At nine o’clock Karen and I meet in the telephone booth in the lobby, to make the call. She gets the phone number and dials, I hold my breath, she’s talking, telling Antoinetta that relatives from Canada are here in Sicily, Antoinetta is crying, "They must come and stay with us!"
"No, they can’t this time."
"They must come for lunch tomorrow."
"Yes, they will."
"How will I recognize her?
"I had a pair of flowered tights on and Karen described them to Antoinetta. So guess what, I had to wear the same clothes the next day so she would recognize me.
I can’t believe this, they speak no English and we no Italian.
This will be interesting! When I tell the others they laugh. We have been in Italy exactly 12 days and have managed to survive the language barrier so far. Let’s hope our luck continues.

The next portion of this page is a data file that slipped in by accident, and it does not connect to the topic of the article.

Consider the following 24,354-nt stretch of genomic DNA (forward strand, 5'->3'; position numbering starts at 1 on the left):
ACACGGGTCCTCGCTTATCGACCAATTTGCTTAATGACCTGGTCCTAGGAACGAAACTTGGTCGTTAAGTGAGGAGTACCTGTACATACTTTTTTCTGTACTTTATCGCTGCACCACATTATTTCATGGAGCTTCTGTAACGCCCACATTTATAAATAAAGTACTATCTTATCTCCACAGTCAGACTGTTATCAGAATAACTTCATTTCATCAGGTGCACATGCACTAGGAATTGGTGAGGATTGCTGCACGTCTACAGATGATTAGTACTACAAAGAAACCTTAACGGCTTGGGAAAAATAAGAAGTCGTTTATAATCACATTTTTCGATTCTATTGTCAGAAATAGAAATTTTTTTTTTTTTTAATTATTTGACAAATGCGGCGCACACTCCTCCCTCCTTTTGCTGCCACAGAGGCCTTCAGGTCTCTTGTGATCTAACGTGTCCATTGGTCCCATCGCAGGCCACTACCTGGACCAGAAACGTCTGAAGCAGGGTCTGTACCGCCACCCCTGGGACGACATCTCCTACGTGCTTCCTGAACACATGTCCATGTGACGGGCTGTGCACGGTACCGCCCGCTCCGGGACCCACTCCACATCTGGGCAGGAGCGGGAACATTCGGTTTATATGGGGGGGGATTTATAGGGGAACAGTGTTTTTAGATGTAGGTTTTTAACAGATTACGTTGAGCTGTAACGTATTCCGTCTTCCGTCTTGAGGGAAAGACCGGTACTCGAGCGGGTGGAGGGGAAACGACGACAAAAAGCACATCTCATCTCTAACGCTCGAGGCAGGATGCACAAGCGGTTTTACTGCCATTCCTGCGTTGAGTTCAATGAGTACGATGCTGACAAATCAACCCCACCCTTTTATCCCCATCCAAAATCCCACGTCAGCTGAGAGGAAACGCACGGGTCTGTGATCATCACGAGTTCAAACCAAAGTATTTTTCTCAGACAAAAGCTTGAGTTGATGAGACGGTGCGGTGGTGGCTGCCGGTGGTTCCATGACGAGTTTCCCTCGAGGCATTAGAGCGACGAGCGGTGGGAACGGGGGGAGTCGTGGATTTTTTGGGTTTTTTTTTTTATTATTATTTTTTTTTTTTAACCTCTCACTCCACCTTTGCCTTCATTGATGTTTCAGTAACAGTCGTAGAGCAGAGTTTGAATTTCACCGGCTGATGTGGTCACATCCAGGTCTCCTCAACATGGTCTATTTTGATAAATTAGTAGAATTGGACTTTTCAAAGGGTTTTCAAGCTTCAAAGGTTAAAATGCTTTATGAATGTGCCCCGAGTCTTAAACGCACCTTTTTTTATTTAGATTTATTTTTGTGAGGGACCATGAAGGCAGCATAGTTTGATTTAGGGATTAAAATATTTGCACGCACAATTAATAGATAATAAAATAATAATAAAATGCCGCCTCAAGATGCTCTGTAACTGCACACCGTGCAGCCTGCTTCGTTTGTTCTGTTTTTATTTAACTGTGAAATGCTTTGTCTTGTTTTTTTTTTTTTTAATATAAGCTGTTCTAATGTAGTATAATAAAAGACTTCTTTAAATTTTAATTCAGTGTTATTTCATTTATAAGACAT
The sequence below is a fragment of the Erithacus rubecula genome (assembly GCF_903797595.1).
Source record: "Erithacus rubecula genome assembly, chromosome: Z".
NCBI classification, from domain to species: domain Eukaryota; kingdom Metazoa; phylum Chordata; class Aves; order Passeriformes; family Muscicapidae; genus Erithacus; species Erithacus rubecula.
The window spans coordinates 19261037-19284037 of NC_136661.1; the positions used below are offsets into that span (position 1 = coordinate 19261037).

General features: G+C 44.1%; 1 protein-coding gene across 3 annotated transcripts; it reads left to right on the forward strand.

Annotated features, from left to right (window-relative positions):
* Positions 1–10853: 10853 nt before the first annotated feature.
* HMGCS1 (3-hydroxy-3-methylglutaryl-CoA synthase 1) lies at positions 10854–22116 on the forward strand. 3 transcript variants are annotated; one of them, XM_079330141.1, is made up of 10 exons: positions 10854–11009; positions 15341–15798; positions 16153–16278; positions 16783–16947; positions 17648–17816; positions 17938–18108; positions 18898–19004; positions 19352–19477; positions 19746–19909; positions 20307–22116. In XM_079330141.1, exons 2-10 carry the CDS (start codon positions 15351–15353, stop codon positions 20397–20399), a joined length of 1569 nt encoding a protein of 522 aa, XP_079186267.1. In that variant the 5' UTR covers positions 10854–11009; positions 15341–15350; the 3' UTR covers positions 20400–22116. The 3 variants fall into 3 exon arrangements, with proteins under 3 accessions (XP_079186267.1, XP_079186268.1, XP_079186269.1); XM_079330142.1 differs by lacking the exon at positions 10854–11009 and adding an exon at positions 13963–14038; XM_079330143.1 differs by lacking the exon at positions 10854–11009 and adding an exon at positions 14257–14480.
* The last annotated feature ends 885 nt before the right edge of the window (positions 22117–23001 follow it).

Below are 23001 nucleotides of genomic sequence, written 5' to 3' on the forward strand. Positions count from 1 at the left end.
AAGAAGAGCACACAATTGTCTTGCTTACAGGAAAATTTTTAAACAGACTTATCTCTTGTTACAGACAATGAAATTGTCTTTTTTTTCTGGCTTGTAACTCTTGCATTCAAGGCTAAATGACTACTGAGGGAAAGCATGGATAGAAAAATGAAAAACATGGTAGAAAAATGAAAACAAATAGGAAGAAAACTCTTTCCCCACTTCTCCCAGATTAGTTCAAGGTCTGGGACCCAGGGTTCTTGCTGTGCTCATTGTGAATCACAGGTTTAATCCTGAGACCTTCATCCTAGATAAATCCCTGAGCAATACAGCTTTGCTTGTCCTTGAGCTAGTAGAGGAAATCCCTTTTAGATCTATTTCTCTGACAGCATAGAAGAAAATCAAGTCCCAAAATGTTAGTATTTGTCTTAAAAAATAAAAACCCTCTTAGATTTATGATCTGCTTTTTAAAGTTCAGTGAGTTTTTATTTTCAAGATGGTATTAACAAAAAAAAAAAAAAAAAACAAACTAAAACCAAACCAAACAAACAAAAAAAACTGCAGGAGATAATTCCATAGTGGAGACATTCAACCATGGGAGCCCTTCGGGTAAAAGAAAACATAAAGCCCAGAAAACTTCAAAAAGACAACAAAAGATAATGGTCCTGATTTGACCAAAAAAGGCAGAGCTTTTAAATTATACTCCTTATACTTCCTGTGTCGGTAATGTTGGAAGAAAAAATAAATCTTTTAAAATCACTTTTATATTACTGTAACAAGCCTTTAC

The next day is a beautiful, sunny, cool day. From our balcony we watch two fishermen in a small boat pulling nets in the Mediterranean Sea. It's time for breakfast, our 40 traveling companions wish us well and we are on our way around the island to our port of departure, Millazzo. Our little blue Renault is quite full with the four of us. They only gave us quarter tank of gas so we had better fill up. Wayne says to the attendant, "10,000 lira please."
The attendant says "30,000."
Wayne says "ok," thinking the gas will be running out on the ground, but not so. He pays, gets back in, and now we have half a tank. Gas is $4.50 a litre over here. Back in Ontario it’s $0.54 a litre. Expensive, isn’t it?